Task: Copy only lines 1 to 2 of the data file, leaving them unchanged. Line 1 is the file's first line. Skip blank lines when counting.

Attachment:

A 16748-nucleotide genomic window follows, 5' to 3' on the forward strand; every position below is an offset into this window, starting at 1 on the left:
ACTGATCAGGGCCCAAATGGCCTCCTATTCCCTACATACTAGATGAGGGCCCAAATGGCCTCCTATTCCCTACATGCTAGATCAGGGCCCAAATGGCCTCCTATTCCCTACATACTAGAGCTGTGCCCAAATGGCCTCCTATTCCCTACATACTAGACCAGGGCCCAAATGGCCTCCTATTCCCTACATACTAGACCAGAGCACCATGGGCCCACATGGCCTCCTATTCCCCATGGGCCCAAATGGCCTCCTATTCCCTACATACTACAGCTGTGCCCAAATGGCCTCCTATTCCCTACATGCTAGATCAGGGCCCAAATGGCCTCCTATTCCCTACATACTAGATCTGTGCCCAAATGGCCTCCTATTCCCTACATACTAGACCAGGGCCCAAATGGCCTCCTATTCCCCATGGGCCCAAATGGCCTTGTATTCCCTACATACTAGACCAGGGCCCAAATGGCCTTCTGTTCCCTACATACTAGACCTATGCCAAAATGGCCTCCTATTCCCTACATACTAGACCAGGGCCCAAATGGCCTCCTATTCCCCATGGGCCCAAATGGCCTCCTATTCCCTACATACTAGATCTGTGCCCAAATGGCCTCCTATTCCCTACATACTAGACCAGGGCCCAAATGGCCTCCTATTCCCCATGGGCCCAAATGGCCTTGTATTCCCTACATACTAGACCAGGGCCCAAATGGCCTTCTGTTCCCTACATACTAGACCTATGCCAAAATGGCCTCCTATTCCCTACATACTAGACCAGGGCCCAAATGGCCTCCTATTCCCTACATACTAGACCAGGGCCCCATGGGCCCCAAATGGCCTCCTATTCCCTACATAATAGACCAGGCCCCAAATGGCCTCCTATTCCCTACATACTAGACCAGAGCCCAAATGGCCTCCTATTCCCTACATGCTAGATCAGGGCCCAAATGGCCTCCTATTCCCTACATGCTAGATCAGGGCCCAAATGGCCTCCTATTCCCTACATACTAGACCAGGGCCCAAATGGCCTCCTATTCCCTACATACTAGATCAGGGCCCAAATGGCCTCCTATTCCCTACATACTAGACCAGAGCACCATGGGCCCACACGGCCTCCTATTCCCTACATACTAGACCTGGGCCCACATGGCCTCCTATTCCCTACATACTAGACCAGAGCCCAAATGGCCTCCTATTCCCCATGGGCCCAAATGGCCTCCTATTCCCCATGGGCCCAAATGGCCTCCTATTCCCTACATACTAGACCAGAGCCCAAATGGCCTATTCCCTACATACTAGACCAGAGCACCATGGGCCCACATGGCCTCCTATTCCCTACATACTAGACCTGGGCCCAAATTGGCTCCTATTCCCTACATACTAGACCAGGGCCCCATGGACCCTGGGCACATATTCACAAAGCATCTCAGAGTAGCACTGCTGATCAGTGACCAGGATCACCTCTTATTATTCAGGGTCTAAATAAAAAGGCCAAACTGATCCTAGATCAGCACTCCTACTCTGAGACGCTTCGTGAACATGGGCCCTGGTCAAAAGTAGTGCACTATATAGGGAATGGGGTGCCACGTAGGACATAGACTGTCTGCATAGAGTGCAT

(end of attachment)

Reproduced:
A 16748-nucleotide genomic window follows, 5' to 3' on the forward strand; every position below is an offset into this window, starting at 1 on the left:
ACTGATCAGGGCCCAAATGGCCTCCTATTCCCTACATACTAGATGAGGGCCCAAATGGCCTCCTATTCCCTACATGCTAGATCAGGGCCCAAATGGCCTCCTATTCCCTACATACTAGAGCTGTGCCCAAATGGCCTCCTATTCCCTACATACTAGACCAGGGCCCAAATGGCCTCCTATTCCCTACATACTAGACCAGAGCACCATGGGCCCACATGGCCTCCTATTCCCCATGGGCCCAAATGGCCTCCTATTCCCTACATACTACAGCTGTGCCCAAATGGCCTCCTATTCCCTACATGCTAGATCAGGGCCCAAATGGCCTCCTATTCCCTACATACTAGATCTGTGCCCAAATGGCCTCCTATTCCCTACATACTAGACCAGGGCCCAAATGGCCTCCTATTCCCCATGGGCCCAAATGGCCTTGTATTCCCTACATACTAGACCAGGGCCCAAATGGCCTTCTGTTCCCTACATACTAGACCTATGCCAAAATGGCCTCCTATTCCCTACATACTAGACCAGGGCCCAAATGGCCTCCTATTCCCCATGGGCCCAAATGGCCTCCTATTCCCTACATACTAGATCTGTGCCCAAATGGCCTCCTATTCCCTACATACTAGACCAGGGCCCAAATGGCCTCCTATTCCCCATGGGCCCAAATGGCCTTGTATTCCCTACATACTAGACCAGGGCCCAAATGGCCTTCTGTTCCCTACATACTAGACCTATGCCAAAATGGCCTCCTATTCCCTACATACTAGACCAGGGCCCAAATGGCCTCCTATTCCCTACATACTAGACCAGGGCCCCATGGGCCCCAAATGGCCTCCTATTCCCTACATAATAGACCAGGCCCCAAATGGCCTCCTATTCCCTACATACTAGACCAGAGCCCAAATGGCCTCCTATTCCCTACATGCTAGATCAGGGCCCAAATGGCCTCCTATTCCCTACATGCTAGATCAGGGCCCAAATGGCCTCCTATTCCCTACATACTAGACCAGGGCCCAAATGGCCTCCTATTCCCTACATACTAGATCAGGGCCCAAATGGCCTCCTATTCCCTACATACTAGACCAGAGCACCATGGGCCCACACGGCCTCCTATTCCCTACATACTAGACCTGGGCCCACATGGCCTCCTATTCCCTACATACTAGACCAGAGCCCAAATGGCCTCCTATTCCCCATGGGCCCAAATGGCCTCCTATTCCCCATGGGCCCAAATGGCCTCCTATTCCCTACATACTAGACCAGAGCCCAAATGGCCTATTCCCTACATACTAGACCAGAGCACCATGGGCCCACATGGCCTCCTATTCCCTACATACTAGACCTGGGCCCAAATTGGCTCCTATTCCCTACATACTAGACCAGGGCCCCATGGACCCTGGGCACATATTCACAAAGCATCTCAGAGTAGCACTGCTGATCAGTGACCAGGATCACCTCTTATTATTCAGGGTCTAAATAAAAAGGCCAAACTGATCCTAGATCAGCACTCCTACTCTGAGACGCTTCGTGAACATGGGCCCTGGTCAAAAGTAGTGCACTATATAGGGAATGGGGTGCCACGTAGGACATAGACTGTCTGCATAGAGTGCAT